A Broken Heart: Exploring the Link Between Grain-Free Diets and Cardiac Disease in Dogs

Dog with cardiac disease eating

As pet owners and animal lovers, we want the best for our furry family members. That means feeding them a high-quality, nutritious diet. With major advances in our understanding of pet nutrition and a broader availability of commercial pet food, this task has has never been easier. Human diet trends, such as paleo, organic, vegetarian, and grain-free, have also infiltrated the pet world, leading to more and more choices, along with more and more confusion.

Unfortunately, some devastating side effects have resulted from these incredible improvements in pet nutrition, specifically the recent incidents of cardiac disease in dogs.

Cardiac Disease in Dogs

In July 2018, the FDA published a report that linked certain cases of canine dilated cardiomyopathy (DCM) to exclusively grain-free diets. Dogs in the study experienced symptoms such as coughing, difficulty breathing, and episodes of collapse.

DCM can occur in pets for a variety of reasons, including breed and other genetic factors, but a deficiency of the amino acid taurine (most commonly found in meat and animal products) can also contribute to the condition. The diets in the study included potatoes, peas, lentils, and other legumes as the primary sources of carbohydrates and protein, although it isn’t yet understood how these specific foods contribute to DCM.

Some of the dogs in the study recovered once their diets were changed.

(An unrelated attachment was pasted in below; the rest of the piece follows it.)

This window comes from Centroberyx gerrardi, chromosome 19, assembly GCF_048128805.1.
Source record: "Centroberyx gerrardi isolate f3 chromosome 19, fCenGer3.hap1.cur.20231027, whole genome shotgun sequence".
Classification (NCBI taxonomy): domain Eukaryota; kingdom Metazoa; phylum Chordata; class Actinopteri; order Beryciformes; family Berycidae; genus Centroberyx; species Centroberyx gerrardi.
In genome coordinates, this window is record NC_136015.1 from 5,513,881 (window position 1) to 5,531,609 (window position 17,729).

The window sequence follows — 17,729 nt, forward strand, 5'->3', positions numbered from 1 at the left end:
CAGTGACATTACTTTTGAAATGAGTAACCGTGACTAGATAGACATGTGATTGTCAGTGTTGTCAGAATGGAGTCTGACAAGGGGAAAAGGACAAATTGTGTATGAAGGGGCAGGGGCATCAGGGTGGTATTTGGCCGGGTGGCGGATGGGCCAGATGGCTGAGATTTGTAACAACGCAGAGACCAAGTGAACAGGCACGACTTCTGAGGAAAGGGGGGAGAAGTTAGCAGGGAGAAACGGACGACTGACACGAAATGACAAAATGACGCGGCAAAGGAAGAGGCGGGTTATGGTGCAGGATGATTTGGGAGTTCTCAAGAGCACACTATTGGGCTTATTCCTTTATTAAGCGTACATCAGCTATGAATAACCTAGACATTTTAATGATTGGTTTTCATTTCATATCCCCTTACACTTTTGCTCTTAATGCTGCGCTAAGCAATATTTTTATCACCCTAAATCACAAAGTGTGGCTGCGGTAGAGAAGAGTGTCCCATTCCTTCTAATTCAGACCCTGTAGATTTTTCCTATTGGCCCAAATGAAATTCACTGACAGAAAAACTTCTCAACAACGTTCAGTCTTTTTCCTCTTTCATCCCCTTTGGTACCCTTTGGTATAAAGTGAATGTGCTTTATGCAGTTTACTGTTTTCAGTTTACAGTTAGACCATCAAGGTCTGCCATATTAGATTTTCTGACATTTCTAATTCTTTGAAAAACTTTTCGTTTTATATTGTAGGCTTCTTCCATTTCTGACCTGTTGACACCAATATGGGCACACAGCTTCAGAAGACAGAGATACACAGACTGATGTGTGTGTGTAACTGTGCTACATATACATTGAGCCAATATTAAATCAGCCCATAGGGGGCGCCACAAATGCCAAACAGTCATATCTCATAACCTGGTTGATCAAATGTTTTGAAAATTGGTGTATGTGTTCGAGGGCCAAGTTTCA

What About Food Allergies?

A common reason for choosing a grain-free diet is the concern over food allergies. It’s important to note the most common ingredients that can trigger an allergic reaction in pets are beef, dairy, and soy-based products. If you’re concerned your pet may be suffering from a food allergy, please contact us to schedule a consultation.

The Grain-Free Dilemma

Although the argument is often made that dogs didn’t evolve eating grains and therefore shouldn’t eat them now, this is simply not true. Dogs, like people, are omnivores, and although their ancestors probably didn’t eat grains, modern dogs possess several genes that allow for the complete absorption of grain products.

In the Know

It’s important to speak with your veterinarian before making any changes to your pet’s diet. We’re happy to help you develop a nutrition plan to meet the specific needs of your pet. If you have additional questions or concerns, please don’t hesitate to contact the team at Rocklin Ranch Veterinary Hospital!